I’m leaving the program today, canceling, so I may not be able to respond anymore, but I wish you the very best in your musical journey! This is a good program, but I’m not sure its geared for me, right now.
        My email is: [email protected] or 86-314-3130 if you’d like to reach out, and I’d be happy to hear from you, MMMurray. Take care.

        • This reply was modified 3 months ago by  Theedman22.
        • This reply was modified 3 months ago by  Theedman22.
        • This reply was modified 3 months ago by  Theedman22.
  • Carol-3M-Stillhand

    March 9, 2024 at 8:55 am

    @MMMURRAY sometimes it helps to compare and contrast to the piano keyboard… On a keyboard there is only one place or key to play each note. Guitars have multiple places to play the same note. Think of each of the 6 strings as a separate “keyboard”, but the notes of each string overlap those of the adjacent strings. This creates multiple spots across the fretboard where you could play the same note. (7 different spots for C in the first 12 frets.) That’s just one note. But there is some hope because these multiple “spots” occur in a repeating pattern on the fretboard. Once you learn the pattern it works with any note. Knowing that you can build a chord off of any note, once you learn the single note octave pattern you can play notes, scales, solos and chords all over the guitar neck with ease.

    I don’t know if this helps you or not, but keep studying and you will get it along the way. Fretboard Wizard is one of the best courses I’ve ever seen for guitar fretboard theory so you’re on the right track!!


      March 11, 2024 at 12:39 pm

      Thanks for the response. It was very helpful. I’ll keep moving along.

  • Bill_Brown

    March 9, 2024 at 9:05 am

    Hi @MMMURRAY , I believe you’re referring to the “octave patterns”, is that correct? Where you go from a note on one string and find the same note (different octave sometimes) on another string? Well, if that’s what you’re asking about, then what I’m going to say will have some relevance.

    In FW, Tony has us memorizing the number of frets and number of strings from one note to the next closest same note. For example, let’s say we have a note on the 6th (loE) string and we want to find that same note at the next closest location on the fretboard. FW says we have to go 2 frets toward the body of the guitar and go 2 strings toward the floor [to the 4th (D) string] to find that next closest same note.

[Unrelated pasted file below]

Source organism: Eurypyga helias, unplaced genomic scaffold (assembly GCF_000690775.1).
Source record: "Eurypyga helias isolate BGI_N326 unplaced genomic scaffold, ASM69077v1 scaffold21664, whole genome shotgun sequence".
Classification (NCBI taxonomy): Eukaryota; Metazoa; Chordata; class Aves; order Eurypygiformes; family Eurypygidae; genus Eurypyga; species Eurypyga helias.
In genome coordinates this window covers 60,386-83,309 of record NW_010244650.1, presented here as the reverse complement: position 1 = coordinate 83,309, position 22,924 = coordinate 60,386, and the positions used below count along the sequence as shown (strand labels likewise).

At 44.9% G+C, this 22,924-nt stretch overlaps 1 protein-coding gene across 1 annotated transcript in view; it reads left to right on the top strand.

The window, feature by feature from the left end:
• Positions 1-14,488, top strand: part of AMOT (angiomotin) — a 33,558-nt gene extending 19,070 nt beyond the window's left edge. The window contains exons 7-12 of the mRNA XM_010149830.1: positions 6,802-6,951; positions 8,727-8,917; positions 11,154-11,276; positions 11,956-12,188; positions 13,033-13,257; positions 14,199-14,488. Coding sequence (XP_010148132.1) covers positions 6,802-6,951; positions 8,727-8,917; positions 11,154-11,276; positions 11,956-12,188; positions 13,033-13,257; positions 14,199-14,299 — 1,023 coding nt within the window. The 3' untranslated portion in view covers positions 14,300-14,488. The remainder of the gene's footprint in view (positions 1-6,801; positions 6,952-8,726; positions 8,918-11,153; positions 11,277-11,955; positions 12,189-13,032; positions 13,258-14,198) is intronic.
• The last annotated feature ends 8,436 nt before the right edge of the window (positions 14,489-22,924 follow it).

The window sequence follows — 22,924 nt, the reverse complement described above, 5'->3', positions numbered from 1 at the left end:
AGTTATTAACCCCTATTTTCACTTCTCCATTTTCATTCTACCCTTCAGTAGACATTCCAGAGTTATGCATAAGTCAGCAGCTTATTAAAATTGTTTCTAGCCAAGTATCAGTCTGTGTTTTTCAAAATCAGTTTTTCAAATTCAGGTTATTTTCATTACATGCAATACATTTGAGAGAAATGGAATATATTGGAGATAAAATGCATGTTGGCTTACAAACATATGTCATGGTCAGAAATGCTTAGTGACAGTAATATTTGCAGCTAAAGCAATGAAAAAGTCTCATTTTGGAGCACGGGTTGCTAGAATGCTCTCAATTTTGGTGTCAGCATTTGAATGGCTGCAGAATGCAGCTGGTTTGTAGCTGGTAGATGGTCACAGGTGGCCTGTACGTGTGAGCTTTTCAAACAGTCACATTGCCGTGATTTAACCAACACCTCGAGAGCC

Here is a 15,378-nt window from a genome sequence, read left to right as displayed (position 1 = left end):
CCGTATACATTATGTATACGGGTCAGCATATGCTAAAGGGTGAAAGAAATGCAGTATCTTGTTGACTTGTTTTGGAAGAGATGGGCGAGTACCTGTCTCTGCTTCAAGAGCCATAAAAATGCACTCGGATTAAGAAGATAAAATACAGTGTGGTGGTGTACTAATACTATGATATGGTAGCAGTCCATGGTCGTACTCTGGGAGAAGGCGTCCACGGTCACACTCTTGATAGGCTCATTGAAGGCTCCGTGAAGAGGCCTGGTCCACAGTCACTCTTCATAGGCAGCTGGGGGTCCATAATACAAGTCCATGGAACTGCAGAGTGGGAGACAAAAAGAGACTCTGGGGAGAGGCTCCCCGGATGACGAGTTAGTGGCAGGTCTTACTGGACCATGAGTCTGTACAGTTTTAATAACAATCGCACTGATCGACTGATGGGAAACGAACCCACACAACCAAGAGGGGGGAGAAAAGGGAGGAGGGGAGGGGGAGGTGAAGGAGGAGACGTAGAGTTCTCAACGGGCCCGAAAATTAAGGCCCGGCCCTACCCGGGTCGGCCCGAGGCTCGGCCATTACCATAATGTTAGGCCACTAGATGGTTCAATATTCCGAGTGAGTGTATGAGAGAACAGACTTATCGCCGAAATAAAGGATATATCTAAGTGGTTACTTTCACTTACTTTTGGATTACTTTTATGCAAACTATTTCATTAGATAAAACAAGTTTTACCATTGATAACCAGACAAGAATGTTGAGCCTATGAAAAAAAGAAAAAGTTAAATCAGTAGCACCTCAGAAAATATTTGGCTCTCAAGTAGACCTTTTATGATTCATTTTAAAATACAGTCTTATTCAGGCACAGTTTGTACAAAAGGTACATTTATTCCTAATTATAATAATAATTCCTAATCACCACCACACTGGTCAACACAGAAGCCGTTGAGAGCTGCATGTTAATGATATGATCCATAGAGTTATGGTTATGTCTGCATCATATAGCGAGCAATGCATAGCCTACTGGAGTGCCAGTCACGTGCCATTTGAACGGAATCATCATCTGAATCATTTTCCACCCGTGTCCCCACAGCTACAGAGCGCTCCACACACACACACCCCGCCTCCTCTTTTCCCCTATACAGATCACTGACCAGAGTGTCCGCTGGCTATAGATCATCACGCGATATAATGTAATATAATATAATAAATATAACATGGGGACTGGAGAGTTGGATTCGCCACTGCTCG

To me, that was a lot of memorization learning these “octave patterns” that way, and I struggled with it. Then, one day a fellow TAC member pointed out to me that all you have to do is remember the word “CAGED”! “Really?” I said. “Yes!” he said. And he gave me some examples which I’m happy to share. Let’s say we have a note on the A string. The next closest same note will be on the G string and from there, the next closest same note will be on the E strings (both lo & hi E), and from there on the D string and finally, from there on the B string. You’ll notice that we followed the order of the letters in the word “caged” with the exception of the letter C, we used the B string in it’s place because there is no C string. Other than that, these “octave patterns” follow the spelling of the word “caged” starting at any letter or string (just like the musical alphabet) and continue to the next letter in the word “caged” and you’ll know where the next same note is. Yes, you’ll still have to memorize the number of frets between the notes, but at least you’ll know what string that next closest same note is on.

    I hope this explanation can give you some clarity, and some realization that CAGED has more than one use or meaning in music.


      March 11, 2024 at 12:41 pm

      Bill, Thanks for responding. It help make things more clear. Hopefully I’ll be able to put it to some use in the future.